Manchester by the Sea

manchesterThanksgiving may not seem like the best time to see a movie about grief, but Manchester by the Sea is so much more. It’s a family drama that tackles issues of loss, healing, and hurt in a smart, poignant, and often humorous way. And it puts Casey Affleck firmly in the running for a best actor nomination, and possibly even the win. Affleck plays Lee Chandler, a man haunted by his past, who returns to his hometown of Manchester, Massachusetts to take care of family business after his older brother Joe (Kyle Chandler) dies somewhat suddenly of a heart ailment. Lee never expected that the ‘family business’ would include guardianship of his teenage nephew, Patrick (Lucas Hedges). But it does.

The film opens with an introduction to Lee (Affleck) doing odd jobs as a handyman in a working-class neighborhood in metropolitan Boston. He lives alone in a sparse studio apartment and doesn’t seem all that keen on interacting with people, unless it involves provoking a bar fight. So when he’s forced to step up, and step out of his bubble of isolation, he’s obviously uncomfortable in the role. The reasons for that unfold through a series of flashbacks that reveal what led to Lee’s separation from his wife (Michelle Williams) and the tight-knit community where he was born and raised. It’s a heart-breaking tale that interweaves the past with Lee’s present struggles to do right by Patrick, who is juggling grief, high school, two girlfriends, hockey, and a band, as well as all the angst and anxiety that goes along with being a teenager.

Manchester by the Sea is a very affecting movie. Affleck’s awards-worthy performance is made even better by the chops of his stellar co-stars in small, but powerful supporting roles that tug at the heartstrings. Fortunately, the drama is peppered with enough wry humor to prevent folks like me from totally falling into the emotional abyss.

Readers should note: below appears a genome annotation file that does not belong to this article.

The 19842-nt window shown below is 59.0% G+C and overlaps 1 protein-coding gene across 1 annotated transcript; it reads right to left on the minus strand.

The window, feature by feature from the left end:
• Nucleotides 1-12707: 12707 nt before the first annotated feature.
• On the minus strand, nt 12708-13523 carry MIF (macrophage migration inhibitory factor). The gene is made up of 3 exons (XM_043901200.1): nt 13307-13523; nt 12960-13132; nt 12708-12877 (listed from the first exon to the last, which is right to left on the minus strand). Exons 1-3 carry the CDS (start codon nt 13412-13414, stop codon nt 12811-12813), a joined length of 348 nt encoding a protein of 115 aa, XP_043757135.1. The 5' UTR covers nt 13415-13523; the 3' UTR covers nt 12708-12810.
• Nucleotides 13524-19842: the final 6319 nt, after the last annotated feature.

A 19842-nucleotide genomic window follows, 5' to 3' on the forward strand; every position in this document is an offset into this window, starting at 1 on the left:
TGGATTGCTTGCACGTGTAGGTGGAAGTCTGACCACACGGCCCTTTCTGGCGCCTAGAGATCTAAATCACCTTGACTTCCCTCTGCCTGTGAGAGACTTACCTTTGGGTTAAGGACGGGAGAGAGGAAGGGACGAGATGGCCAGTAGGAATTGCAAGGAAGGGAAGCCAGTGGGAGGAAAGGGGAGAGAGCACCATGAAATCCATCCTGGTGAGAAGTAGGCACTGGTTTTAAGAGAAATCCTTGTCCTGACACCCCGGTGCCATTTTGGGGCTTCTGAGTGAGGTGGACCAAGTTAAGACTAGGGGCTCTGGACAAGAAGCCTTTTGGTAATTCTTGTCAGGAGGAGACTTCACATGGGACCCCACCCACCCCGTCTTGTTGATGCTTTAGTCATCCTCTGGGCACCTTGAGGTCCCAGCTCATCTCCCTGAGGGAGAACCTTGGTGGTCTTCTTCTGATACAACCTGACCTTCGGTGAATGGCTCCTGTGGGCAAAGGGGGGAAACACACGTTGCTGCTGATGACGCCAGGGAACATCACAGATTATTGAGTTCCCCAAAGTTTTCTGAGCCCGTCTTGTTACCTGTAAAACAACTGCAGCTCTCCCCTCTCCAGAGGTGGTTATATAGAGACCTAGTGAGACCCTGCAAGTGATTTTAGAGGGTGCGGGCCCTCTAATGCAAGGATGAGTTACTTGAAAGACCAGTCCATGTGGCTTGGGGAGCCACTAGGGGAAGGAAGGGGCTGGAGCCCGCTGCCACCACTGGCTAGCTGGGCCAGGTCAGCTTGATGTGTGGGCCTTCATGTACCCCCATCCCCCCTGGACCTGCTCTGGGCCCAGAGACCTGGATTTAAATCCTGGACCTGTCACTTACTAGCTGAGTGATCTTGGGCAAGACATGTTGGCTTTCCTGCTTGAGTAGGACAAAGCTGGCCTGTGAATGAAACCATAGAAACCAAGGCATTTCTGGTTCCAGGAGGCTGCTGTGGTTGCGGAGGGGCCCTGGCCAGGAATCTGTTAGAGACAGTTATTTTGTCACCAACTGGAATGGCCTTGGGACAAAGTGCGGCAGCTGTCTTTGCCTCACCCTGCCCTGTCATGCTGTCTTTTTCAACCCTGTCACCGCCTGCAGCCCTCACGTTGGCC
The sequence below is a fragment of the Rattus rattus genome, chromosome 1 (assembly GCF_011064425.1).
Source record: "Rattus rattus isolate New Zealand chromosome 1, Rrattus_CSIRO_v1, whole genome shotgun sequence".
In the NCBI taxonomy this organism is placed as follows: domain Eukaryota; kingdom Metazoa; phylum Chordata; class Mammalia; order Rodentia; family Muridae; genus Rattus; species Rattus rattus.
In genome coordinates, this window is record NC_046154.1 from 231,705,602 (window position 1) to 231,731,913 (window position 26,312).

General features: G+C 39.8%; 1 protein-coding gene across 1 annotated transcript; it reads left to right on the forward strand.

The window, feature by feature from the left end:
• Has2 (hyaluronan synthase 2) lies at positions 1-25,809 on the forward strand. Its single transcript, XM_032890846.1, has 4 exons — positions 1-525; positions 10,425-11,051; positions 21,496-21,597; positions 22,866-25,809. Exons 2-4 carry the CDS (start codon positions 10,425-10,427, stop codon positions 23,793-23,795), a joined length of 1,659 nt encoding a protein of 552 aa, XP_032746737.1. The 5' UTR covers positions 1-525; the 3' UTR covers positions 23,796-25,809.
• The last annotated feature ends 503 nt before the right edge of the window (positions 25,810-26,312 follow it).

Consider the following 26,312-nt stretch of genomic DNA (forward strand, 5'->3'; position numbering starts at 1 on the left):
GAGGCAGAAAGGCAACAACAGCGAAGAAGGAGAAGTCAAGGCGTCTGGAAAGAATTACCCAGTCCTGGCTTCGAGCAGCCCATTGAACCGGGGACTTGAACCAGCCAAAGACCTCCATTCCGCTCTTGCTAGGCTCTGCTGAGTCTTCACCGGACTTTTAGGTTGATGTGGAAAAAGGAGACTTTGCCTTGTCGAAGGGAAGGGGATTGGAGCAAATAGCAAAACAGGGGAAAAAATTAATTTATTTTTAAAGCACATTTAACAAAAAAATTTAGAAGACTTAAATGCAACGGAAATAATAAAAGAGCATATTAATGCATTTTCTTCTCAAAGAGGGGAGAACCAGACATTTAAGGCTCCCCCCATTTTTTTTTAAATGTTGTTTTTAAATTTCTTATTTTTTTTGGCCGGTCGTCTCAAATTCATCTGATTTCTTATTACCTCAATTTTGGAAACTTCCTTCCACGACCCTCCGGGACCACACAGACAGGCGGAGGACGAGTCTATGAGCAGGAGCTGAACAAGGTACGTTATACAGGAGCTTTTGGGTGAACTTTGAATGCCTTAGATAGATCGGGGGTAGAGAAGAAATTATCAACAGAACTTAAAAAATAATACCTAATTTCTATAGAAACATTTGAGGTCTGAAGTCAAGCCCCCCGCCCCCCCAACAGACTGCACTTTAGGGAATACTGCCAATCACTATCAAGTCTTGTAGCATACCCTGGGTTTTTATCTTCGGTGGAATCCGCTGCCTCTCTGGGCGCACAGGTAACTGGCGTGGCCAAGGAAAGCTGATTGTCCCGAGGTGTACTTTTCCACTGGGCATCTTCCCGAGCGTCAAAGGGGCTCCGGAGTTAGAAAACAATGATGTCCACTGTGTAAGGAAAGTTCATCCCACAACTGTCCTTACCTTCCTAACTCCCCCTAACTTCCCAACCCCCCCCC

The only mis-step (in my opinion) was writer/director Kenneth Lonergan (Margaret, You Can Count on Me) casting his longtime friend and collaborator Matthew Broderick as Patrick’s evangelical step-father. His performance is perfectly fine, but his sudden appearance on-screen in this bit part took me out of the movie momentarily (and based on the chuckles in the crowd, I wasn’t alone in that). But that’s nit-picking. Manchester by the Sea is a very good movie that takes a few unexpected and thought-provoking turns that could satisfy any cravings for a hearty family drama over the Thanksgiving holiday.

1 Comments

  1. Arty Chick, December 1, 2016:

    I know I am the outlier here, but I did not love this film. There were some good performances, but it was LONG and kind of went nowhere. The main character starts as a depressed, angry misanthrope and never changes, despite friends and family trying to help. That traumatic event that we see in flashback led to this change in his personality is indeed horrific. But he just seems like he is clinging to his hurt and his guilt and is not interested in any change for the better. I’m no fan of a broken man who wants to stay broken. And at over two hours, I was bored by this total downer of a story. I kept waiting for something to happen. I agree about Matthew Broderick being a misstep, but also the Michelle Williams part of the story that begged for another scene or two, but remained unresolved.

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